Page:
So, tom's hardware just did a test on G-Sync and so far things look promising.


So far, things seem to work really great for 1440p+ monitors.  That's really good because a lot of times you'll be below 60fps whichc means you'll be prone to tearing and ghosting.  What do you guys think after reading this?

I didn't read the article, but if this works for 1440p I shall be satisfied. I heard rumours that it didn't work particularly well with IPS panels. So this is good news. I will at least consider G sync. The drawback is that fitting the module to my 1440p ASUS, I would have to continue using Nvidia in the future. I couldn't switch back to AMD and not use it.

I don't have too much ghosting or lag with my ASUS, but it would be nice to push a higher refresh rate.

I have the same problem with it I've had since the beginning: vendor lock-in.

I'm pretty positive that if NVidia adopts Mantle, then they'll open G-Sync for everyone.  It's really stupid to close down hardware to 1 specific manufacturer.  If Nvidia does this, i'll be very disappointed in their decision.  I currently have an Nvidia card, but later on i may want AMD for my needs.  GCN is generally the architecture for gaming so i'm pretty sure down the line within lets say a year, game dev applications will be more optimized for AMD because of next gen consoles, generally AMD dominating the gaming industry.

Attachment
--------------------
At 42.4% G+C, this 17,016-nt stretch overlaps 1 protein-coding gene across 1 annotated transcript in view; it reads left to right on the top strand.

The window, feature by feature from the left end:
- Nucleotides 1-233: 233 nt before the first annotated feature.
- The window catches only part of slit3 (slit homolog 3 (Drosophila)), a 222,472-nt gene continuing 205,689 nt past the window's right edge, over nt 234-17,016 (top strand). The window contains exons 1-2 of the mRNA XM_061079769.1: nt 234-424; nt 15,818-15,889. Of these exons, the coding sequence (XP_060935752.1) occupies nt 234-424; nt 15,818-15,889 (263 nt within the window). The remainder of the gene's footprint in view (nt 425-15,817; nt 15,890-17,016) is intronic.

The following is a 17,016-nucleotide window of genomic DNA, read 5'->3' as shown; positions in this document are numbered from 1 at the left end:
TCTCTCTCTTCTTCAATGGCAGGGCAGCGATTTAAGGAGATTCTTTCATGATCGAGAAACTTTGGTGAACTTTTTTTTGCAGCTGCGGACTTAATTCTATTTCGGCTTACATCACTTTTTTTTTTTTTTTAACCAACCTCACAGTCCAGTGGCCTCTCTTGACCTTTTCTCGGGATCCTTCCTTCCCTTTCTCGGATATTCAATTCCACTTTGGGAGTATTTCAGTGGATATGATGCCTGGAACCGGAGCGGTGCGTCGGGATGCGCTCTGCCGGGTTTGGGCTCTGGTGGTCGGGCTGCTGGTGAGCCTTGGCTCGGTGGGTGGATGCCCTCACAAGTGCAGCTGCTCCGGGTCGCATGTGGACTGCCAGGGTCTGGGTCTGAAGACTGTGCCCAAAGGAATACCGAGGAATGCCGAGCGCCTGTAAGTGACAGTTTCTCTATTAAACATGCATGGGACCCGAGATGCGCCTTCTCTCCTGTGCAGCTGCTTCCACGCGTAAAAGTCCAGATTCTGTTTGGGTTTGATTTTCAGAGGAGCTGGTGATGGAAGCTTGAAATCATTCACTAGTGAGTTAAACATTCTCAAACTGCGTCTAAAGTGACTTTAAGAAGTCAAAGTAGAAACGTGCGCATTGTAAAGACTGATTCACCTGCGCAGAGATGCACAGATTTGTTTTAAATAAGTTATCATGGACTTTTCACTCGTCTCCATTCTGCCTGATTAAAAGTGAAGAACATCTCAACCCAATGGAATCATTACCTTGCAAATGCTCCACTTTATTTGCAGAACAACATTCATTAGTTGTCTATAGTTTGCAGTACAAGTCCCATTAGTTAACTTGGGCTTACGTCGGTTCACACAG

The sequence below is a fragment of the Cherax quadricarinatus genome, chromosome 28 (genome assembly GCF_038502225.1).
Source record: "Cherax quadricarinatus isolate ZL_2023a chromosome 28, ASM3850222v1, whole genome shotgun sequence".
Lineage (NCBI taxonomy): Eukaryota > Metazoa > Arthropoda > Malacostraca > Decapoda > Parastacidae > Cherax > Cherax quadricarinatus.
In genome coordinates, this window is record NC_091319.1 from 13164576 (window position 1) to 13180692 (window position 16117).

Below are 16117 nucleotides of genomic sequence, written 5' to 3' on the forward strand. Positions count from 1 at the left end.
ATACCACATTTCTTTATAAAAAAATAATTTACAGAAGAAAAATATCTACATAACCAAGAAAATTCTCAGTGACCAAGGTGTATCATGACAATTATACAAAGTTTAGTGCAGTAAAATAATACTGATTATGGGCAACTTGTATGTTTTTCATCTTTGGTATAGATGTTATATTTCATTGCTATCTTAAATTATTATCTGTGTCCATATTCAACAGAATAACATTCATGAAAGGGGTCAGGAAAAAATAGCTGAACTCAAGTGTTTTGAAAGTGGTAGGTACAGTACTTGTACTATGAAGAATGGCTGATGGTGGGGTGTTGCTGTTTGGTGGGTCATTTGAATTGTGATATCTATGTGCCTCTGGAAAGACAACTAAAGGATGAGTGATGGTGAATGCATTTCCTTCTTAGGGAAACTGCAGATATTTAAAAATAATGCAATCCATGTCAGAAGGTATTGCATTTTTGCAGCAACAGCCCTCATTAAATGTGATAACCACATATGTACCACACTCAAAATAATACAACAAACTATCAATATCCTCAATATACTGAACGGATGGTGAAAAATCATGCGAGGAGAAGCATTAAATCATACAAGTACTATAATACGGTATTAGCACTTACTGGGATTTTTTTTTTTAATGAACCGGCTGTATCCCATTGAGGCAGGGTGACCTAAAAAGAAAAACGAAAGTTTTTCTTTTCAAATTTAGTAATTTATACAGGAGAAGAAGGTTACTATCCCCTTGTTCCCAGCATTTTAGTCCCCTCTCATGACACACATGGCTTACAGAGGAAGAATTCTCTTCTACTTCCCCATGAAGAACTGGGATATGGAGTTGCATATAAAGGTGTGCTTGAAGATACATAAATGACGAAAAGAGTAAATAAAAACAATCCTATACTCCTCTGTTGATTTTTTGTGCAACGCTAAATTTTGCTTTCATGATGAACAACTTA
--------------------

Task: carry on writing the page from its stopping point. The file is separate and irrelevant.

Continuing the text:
Maya and 3dsMax 2014 have already done their optimizations for AMD so CUDA doesn't have an advantage anymore like they use to.  On the other hand, UDK and Cryengine for now are still optimized for CUDA so that'll be possibly another generation till Stream Processing will be optimized properly.  Unity for now prefers CUDA only because Tessellation for the DX11 package works better on CUDA, everything else seems fine for AMD.

Back to G-Sync, i gotta say that G-sync won't benefit people using 1080p resolutions, and 1440p won't be a standard for another 5-10 years.  Maybe 1440p will become a standard but most gamers at the moment game @ 1080.  1440 is still way too expensive to be a valuable monitor upgrade, maybe when 1440 drops to $200, we'll see it become dominant, but that means G-Sync will be great for a small percentage of people.  By the time the majority come to 1440, i have a feeling that G-sync will be pointless because there will be much more powerful hardware that will compensate for it.  Maybe that's just me, but i think G-Sync will really work well for 4k resolution, i think that's the real focus. Who will want 4k resolution for gaming, atm it's a stupid idea mainly because your high-end hardware will be rendered useless in gaming, who wants to game with bearly 30fps if you're lucky...i rather go 1440 and get extra 20fps.

Disclaimer: I'm not a fanboy.